Faced with the prospect of encapsulating the Tom Baker era of Doctor Who in roughly five hundred words is some task. The man who would play – nay, epitomise the Doctor in his fourth incarnation on and off the screen is simply the sine qua non, without whom the series might not enjoy its twin existence as both popular entertainment and ‘cult’ fascination. Eight seasons, seven companions, four producers and a legacy that to this day means to more than one generation the quintessential shorthand for the Doctor involves jelly babies, curly hair and toothsome grins, and an impossibly long scarf.
Please sympathise with me, then, as I attempt to unravel this almost universal portrait to find the kernel of the Baker era, to disengage the performer and children’s favourite, the formidable talents of men whose names became genres unto themselves in Who – Hinchcliffe, Holmes, Williams, Adams, and seek out a new byword for Doctor Who in the mid to late Seventies. That word ladies and gentlemen is Change.
All series rely on reinvention and on refreshing the sheets from time to time, but Doctor Who in its teens seems to actively seek change out – no two seasons of the Baker era are alike, much less even similar; there is no ‘business as usual.’ In fact the entire run of the Fourth Doctor may be seen as the culmination of several strong personalities attempting to cast their own interpretation of the series on each other, the show tripping from one set of fingertips to another like a ball in a line out toss. The Baker Era – epic, Gothic, didactic, antagonistic, Apocalyptic, satirical, funereal – has a style and feel for everyone. Think of it as a multi-coloured approach, if you will – like a scarf, of variously-flavoured like a bag of jelly babies. It is broad and deep enough to find an audience savouring a wide range of tastes, and in the middle of it all is an actor who gave so much of himself to the role, who literally occupied it as much as it occupied him, that he will forever be Tom Baker, Doctor Who.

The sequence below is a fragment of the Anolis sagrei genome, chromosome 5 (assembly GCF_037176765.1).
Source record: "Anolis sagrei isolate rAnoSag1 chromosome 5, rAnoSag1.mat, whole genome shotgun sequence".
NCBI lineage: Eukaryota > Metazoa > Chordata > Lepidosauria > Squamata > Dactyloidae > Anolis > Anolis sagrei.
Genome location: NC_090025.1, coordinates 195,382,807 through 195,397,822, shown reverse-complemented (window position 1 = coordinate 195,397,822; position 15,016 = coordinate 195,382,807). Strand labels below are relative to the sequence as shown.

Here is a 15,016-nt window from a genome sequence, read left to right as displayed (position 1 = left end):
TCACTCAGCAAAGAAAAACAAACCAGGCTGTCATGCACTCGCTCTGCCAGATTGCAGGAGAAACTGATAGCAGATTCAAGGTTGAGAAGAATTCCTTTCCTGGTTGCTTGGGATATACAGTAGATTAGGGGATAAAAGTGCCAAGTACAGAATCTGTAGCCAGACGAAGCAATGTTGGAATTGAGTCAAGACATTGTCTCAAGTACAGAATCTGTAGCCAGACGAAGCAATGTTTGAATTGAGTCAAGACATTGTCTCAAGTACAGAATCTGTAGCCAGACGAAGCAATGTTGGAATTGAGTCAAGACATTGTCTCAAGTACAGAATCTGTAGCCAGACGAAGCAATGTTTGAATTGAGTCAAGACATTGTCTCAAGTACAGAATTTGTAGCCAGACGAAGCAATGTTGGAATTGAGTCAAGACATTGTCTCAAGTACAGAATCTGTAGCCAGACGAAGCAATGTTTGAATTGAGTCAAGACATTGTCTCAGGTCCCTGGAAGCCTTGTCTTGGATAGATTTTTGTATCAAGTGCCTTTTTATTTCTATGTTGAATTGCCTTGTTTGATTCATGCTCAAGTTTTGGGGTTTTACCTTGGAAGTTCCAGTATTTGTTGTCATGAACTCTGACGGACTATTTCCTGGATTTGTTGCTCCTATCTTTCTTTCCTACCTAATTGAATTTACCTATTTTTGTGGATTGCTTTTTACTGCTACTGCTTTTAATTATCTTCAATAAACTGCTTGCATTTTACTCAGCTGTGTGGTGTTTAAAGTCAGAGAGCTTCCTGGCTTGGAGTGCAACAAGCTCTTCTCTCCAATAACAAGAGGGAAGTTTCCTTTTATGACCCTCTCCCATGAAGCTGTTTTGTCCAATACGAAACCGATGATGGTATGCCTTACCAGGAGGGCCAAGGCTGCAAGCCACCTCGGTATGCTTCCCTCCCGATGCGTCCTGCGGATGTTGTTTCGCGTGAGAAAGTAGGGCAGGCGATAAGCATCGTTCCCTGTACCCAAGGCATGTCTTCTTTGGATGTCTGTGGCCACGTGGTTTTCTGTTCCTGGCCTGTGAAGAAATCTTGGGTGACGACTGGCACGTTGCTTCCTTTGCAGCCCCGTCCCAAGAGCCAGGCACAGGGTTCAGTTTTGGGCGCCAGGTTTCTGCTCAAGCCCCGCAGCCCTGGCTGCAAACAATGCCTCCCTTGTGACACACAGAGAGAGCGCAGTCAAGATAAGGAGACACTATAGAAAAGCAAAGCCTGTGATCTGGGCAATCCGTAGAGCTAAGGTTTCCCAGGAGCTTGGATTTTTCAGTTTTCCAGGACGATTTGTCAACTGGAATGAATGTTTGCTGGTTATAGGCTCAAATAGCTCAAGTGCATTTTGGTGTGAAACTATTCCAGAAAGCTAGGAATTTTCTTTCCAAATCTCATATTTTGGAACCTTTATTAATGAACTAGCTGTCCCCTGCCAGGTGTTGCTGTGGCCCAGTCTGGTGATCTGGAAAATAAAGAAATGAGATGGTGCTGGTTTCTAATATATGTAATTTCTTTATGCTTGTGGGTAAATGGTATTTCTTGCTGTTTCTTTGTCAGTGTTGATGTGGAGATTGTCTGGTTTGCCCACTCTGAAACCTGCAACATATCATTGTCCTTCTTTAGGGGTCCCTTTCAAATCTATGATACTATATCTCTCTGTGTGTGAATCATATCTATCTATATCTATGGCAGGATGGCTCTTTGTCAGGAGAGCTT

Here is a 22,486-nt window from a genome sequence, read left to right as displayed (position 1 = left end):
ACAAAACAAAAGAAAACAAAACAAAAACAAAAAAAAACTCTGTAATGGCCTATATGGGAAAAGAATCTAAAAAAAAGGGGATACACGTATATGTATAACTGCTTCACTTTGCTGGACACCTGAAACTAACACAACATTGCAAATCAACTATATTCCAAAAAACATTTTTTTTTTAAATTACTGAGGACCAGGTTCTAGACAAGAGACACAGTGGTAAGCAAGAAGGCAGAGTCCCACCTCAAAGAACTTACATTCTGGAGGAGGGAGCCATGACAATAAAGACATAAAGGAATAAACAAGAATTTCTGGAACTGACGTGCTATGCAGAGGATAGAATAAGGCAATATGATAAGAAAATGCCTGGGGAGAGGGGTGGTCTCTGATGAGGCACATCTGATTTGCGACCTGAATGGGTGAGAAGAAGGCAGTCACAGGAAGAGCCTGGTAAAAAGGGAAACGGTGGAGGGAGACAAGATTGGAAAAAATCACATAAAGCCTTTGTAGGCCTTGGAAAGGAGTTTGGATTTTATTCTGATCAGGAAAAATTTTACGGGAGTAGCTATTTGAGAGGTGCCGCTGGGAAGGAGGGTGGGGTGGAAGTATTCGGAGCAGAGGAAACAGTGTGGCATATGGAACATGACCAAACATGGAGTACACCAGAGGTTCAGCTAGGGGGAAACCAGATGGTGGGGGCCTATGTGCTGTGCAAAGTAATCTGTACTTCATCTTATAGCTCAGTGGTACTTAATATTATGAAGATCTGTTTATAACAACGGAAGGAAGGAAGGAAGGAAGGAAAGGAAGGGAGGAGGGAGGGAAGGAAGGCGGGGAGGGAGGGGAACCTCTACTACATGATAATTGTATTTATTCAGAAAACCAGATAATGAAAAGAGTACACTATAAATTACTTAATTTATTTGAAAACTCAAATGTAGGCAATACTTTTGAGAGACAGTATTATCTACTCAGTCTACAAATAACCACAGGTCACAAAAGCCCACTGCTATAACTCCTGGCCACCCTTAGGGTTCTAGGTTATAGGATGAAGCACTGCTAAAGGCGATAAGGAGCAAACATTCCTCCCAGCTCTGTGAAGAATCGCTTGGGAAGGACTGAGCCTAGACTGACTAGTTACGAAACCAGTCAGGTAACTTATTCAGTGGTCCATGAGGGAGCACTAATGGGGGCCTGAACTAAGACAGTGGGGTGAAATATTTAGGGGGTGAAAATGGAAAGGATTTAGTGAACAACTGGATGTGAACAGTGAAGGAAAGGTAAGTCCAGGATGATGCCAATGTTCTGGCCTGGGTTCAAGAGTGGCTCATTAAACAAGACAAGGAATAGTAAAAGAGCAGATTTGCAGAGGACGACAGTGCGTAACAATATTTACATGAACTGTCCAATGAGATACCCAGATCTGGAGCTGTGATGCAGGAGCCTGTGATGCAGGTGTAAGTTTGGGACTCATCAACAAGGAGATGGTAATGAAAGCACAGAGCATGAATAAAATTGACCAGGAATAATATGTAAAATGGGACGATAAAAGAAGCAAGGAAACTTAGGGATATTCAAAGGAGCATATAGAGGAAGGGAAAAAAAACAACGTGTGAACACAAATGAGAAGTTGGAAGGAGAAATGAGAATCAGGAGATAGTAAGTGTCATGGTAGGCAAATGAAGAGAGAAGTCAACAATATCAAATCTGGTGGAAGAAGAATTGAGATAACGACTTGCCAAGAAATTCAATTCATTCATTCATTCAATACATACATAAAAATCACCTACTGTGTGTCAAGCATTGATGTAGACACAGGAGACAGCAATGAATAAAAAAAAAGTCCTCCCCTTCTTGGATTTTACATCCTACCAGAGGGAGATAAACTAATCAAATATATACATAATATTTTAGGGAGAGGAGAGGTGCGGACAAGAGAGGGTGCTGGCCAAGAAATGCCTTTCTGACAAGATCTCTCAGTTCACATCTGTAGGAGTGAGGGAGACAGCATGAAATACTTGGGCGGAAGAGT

The Baker era tries everything, and occasionally stumbles when budget cuts conspire, but at its height its scripting is consistently high, and Baker’s instinctive performance caries the rest through – if ever an era could be said to have natural charisma, it’s this one. The Doctor, loping from one outlandish scenario to the next, is the most free he’s ever been, and ever will be, escaping a season-long story arc to randomly gad about the universe with his female equal. By season nineteen and the onrush of universal entropy we are given the answer to a final question – can the Doctor remain a universal constant as well, or is he also susceptible to change? The answer this that he does change, and in eight years looking back it’s there to be seen most clearly. Say what you may about Tom Baker’s swansong, but for this viewer the image of a Doctor loosening his grip on a radio telescope beam to fall to his death and usher in his next form is one of the greatest moments of Tom Baker’s era, a moment of stoicism and calm, where the Doctor, resolutely Chaotic Good, surrenders his dominion over time and space to change again.
Change, they say, is as good as a holiday; and for the fourth Doctor this holiday comes in the form of greater exploration in time than his predecessor, a confident eschewing of traditional enemies (after an introductory season, of course) and an indulgent season-long story arc. Space, as script editor Douglas Adams once wrote, is big, and in the eight years’ space that the Tom Baker Era provides there’s plenty to lose one’s self in.